For the first layer of gum he prefers yellow. He places the thin-looking black and white separation negative (marked yellow) on the registration pins and indicates the corners of the image on his paper with a nearly invisible pencil dot. The print borders are created by masking the edges of the paper with soft-release painter’s tape, using the dots as a guide.
Taylor was working large when I visited him in Minneapolis. The image that I watched him craft was 20 x 27 inches. It was one of ninety-three, three color gums, relatively similar in size, that he was printing for an exhibit DeCosse will be mounting in Florence, Italy in October of 2009.
Since Dichromate is toxic, Taylor begins the mixing and coating stage of the process by donning a pair of surgical gloves. He then squeezes 2 grams of Cadmium Yellow Light watercolor pigment into a glass dish placed on an electric scale. (The prints he was producing for DeCosse demand large amounts of sensitized mixture, but the formula can be reduced proportionately for smaller images.) This first yellow layer is applied with an opaque pigment. The remaining two layers are created from transparent watercolors and, hopefully, will marry happily in colorful ménage à trois. If the opaque pigment were used as a second or third layer, the work would be ruined and unceremoniously dropped through a trap door into hell. With an eyedropper, Taylor draws 18 ml of Gum Arabic and adds it to the pigment. He mixes the two ingredients together thoroughly, then suctions 24 ml of a 15 % solution of Potassium Dichromate into another dropper and floods the reddish-orange sensitizing fluid over the rue. Once the three elements are completely mixed, he dips a foam brush into the dish. Then, with his fingers, wrist and mind seemingly welded together, he coats the paper using deft, allegro strokes. The brushes are changed three times until the coating looks as smooth as breath on glass under the subdued incandescent light of his laboratory. The work is allowed to set for a minute before it receives a blast of warm air from a hair dryer. When he is sure that the emulsion has begun to congeal, the masking tape is removed and the virginal yellow layer, framed neatly by white borders, is placed into a drying cabinet.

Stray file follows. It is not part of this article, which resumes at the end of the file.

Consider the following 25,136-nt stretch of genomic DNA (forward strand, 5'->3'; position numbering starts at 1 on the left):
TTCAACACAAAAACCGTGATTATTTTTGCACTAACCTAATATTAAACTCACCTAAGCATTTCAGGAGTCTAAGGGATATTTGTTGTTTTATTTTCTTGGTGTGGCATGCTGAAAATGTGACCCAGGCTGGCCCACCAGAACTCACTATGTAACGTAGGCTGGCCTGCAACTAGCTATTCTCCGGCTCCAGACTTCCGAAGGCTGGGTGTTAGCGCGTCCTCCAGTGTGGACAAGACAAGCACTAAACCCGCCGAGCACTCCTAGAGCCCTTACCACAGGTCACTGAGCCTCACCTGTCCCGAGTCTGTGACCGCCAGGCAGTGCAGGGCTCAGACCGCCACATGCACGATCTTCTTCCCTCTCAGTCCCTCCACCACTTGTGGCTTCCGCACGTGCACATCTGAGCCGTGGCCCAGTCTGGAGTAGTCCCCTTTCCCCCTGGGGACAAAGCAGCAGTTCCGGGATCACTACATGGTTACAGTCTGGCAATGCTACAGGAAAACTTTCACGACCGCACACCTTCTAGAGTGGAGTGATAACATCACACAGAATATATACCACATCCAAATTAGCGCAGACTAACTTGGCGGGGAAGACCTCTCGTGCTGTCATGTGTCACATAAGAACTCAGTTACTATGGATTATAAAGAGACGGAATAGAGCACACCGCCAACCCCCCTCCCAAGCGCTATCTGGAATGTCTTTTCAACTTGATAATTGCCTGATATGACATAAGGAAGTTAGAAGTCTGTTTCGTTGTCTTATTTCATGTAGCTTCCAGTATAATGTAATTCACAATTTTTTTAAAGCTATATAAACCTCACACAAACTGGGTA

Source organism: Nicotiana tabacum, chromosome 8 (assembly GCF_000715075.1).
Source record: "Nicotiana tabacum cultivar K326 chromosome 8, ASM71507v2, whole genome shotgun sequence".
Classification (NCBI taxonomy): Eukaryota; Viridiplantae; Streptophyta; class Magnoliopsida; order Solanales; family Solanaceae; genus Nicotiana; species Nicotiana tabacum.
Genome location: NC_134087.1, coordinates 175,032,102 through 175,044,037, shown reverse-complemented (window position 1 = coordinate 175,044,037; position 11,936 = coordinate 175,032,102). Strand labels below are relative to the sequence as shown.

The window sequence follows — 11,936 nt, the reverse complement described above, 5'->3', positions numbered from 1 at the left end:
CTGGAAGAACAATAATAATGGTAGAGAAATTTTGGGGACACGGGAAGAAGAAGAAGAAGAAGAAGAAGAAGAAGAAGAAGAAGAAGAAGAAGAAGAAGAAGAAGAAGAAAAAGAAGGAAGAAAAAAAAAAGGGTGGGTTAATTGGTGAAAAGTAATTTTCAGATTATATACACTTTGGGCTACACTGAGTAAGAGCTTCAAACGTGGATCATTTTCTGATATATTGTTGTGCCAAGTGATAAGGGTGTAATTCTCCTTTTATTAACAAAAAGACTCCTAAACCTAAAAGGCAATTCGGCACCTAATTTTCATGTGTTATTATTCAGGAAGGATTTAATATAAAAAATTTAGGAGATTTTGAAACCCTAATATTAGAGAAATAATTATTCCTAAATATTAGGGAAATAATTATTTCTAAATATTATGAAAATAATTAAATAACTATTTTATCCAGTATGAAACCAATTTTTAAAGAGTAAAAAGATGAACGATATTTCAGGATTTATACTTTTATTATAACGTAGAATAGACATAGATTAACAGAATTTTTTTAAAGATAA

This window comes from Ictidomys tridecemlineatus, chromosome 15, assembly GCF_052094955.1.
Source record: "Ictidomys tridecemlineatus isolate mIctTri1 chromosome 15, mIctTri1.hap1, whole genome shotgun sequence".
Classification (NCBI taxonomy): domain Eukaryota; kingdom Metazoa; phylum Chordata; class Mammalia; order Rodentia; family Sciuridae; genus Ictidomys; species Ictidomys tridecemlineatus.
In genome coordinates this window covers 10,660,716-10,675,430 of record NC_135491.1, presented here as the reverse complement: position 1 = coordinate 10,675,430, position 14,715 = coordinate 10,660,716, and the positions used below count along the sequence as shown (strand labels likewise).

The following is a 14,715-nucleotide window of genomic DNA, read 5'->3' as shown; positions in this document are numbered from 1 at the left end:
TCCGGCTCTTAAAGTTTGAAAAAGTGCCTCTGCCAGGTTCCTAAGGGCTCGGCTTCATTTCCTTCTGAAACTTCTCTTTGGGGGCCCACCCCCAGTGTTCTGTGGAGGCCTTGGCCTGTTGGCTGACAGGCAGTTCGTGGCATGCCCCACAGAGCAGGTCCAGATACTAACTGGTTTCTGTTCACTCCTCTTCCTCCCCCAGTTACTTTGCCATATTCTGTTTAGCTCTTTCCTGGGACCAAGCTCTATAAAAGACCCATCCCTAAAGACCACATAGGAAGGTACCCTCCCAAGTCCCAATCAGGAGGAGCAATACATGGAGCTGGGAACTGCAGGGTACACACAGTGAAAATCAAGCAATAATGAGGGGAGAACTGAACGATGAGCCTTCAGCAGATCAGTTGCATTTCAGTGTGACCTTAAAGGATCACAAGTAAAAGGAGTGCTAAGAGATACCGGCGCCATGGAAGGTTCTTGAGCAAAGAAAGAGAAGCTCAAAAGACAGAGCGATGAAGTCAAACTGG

Taylor slips a 2 mil sheet of clear polyester between the Yellow separation negative and the coated paper surface. This invisible barrier insures the longevity of negatives that might otherwise become diminished by continual sandwiching against emulsion-coated paper in his powerful plate burner. With the mounted package carefully sealed inside a vacuum frame, his five thousand watt plate burner is turned on and an integrator brings the ultraviolet light up to its proper, blinding level, in seconds. A dense neutralizing shield keeps harmful UV rays at bay while Taylor tidies up his workspace.
Because the sensitizing dichromate in gum work only reacts to Ultra Violet illumination, dim incandescent lights are allowed to remain on. This actually made me feel more like being in a laboratory environment than a darkroom. Taylor also finds the warmth of the lights comforting, especially during the long hours spent in his narrow confines. It keeps him from feeling like the subterranean creature that the darker world of the silver process often engenders. Comforting too is a cappuccino machine that dwells just beyond his doorway and a stereo that plays his favorite jazz or old radio programs from his native BBC.